The on-demand ride service paid $123.5 million for Oakland’s historic Sears building last year and so far has filed building permits to complete at least $2 million in renovations, according to BuildZoom, a startup that compiles construction and remodeling contractor data for homeowners.
Across the bay in San Francisco, Uber has so far initiated $130 million in construction on a bigger office in the Mission Bay neighborhood, BuildZoom’s data shows.
The new building permit data from BuildZoom, provided exclusively to Reuters, underscores the mammoth growth in Uber’s real estate footprint and associated costs, overshadowing most other tech startups in San Francisco and Oakland.
Uber is the most highly valued venture-backed tech firm and has raised more than $7.4 billion from investors, a war chest that can help fund real estate purchases.
But its costly expansion in Oakland and San Francisco comes as the venture capital investing climate cools, with more investors wary that highly valued startups may not grow into their stratospheric valuation.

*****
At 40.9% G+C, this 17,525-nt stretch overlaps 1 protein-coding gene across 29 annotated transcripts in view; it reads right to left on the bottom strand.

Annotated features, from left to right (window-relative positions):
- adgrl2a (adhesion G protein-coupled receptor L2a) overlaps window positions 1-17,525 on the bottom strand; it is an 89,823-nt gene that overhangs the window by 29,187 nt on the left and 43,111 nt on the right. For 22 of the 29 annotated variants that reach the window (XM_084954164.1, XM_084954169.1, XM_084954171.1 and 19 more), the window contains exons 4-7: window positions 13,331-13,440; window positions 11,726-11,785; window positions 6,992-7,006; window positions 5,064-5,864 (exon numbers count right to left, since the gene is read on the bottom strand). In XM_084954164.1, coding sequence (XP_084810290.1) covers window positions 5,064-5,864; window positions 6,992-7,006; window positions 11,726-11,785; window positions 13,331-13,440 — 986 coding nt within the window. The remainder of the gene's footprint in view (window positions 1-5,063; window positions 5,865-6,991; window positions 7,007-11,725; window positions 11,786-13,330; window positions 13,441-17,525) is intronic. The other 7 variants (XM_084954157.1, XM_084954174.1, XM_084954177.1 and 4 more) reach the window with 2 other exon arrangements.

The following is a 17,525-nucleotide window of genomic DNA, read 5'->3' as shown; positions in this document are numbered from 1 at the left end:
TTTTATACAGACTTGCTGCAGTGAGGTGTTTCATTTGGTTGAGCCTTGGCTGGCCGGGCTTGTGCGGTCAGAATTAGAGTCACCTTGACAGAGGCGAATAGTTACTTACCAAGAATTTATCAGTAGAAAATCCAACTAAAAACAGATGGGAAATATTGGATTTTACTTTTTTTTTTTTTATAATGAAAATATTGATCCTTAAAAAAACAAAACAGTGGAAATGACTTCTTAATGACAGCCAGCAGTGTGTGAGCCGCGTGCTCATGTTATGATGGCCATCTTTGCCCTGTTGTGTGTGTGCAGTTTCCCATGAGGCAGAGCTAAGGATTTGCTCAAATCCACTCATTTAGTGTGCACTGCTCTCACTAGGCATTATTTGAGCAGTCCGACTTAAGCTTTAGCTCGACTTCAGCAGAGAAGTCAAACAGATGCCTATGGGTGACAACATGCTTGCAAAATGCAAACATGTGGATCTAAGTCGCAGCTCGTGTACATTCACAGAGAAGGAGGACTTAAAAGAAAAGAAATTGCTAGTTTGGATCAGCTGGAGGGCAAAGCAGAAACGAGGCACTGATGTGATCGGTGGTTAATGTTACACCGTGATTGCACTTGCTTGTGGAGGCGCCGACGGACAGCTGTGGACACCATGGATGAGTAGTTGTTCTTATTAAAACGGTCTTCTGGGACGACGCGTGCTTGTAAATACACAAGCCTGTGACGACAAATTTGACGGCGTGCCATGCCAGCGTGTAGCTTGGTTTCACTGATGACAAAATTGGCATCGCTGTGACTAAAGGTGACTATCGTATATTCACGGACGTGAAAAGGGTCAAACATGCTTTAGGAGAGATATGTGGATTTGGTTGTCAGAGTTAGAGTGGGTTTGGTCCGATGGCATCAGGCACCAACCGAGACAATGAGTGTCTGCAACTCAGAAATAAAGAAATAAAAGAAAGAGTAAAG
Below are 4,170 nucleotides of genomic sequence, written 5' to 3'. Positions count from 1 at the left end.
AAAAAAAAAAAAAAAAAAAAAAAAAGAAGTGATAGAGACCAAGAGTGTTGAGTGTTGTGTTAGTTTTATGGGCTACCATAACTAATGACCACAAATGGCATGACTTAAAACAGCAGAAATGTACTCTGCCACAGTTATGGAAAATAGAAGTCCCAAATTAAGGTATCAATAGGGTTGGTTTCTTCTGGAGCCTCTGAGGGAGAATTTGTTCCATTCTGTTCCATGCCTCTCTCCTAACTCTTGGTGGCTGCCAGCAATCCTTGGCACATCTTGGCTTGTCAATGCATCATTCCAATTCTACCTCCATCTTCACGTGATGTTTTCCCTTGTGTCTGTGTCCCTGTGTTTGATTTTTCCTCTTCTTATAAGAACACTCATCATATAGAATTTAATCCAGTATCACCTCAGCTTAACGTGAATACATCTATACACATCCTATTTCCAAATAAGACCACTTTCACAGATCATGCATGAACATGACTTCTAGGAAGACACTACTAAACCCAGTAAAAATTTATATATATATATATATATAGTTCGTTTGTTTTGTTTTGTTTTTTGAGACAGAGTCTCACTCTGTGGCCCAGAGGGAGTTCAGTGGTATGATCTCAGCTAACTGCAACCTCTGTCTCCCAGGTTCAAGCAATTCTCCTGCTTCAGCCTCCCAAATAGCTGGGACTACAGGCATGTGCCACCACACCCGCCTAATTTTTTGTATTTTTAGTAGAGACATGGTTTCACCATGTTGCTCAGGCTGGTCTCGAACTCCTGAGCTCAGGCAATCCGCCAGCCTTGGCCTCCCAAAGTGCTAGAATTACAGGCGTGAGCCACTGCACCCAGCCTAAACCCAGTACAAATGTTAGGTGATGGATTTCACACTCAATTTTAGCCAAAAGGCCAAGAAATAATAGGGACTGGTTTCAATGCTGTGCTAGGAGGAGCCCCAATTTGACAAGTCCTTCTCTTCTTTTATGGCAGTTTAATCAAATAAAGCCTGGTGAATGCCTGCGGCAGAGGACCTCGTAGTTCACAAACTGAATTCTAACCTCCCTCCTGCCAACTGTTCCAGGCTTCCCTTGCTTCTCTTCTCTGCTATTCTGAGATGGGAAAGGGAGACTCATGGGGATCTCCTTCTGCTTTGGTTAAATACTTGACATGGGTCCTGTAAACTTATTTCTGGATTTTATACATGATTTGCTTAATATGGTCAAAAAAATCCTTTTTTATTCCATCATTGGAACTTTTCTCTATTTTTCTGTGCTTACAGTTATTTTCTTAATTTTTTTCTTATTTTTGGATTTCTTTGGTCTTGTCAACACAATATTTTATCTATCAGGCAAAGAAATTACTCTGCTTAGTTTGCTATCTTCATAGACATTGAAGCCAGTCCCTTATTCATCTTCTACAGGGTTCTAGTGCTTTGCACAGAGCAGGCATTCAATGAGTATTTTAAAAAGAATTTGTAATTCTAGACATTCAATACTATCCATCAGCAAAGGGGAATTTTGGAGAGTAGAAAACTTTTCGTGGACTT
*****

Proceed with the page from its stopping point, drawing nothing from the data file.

The iconic Oakland building, which opened in 1929 as a department store, will house between 2,000 and 3,000 Uber employees across 380,000 square feet.
By comparison, Ask.com, an Oakland-based search engine founded in the dot-com boom, has 200 employees in a 79,000-square-foot office it shares with other companies owned by parent IAC Publishing, spokeswoman Suraya Akbarzad said.
Sungevity, a solar design company that has raised close to $900 million from investors, occupies approximately 68,000 square feet in Oakland, spokesman John Ordona said.
In San Francisco, Uber partnered with a real estate firm to purchase land for $125 million and develop a 423,000-square-foot campus that will house between 3,000 and 4,000 employees. That space is in addition to Uber’s 500,000-square-foot headquarters in downtown San Francisco, according to BuildZoom.
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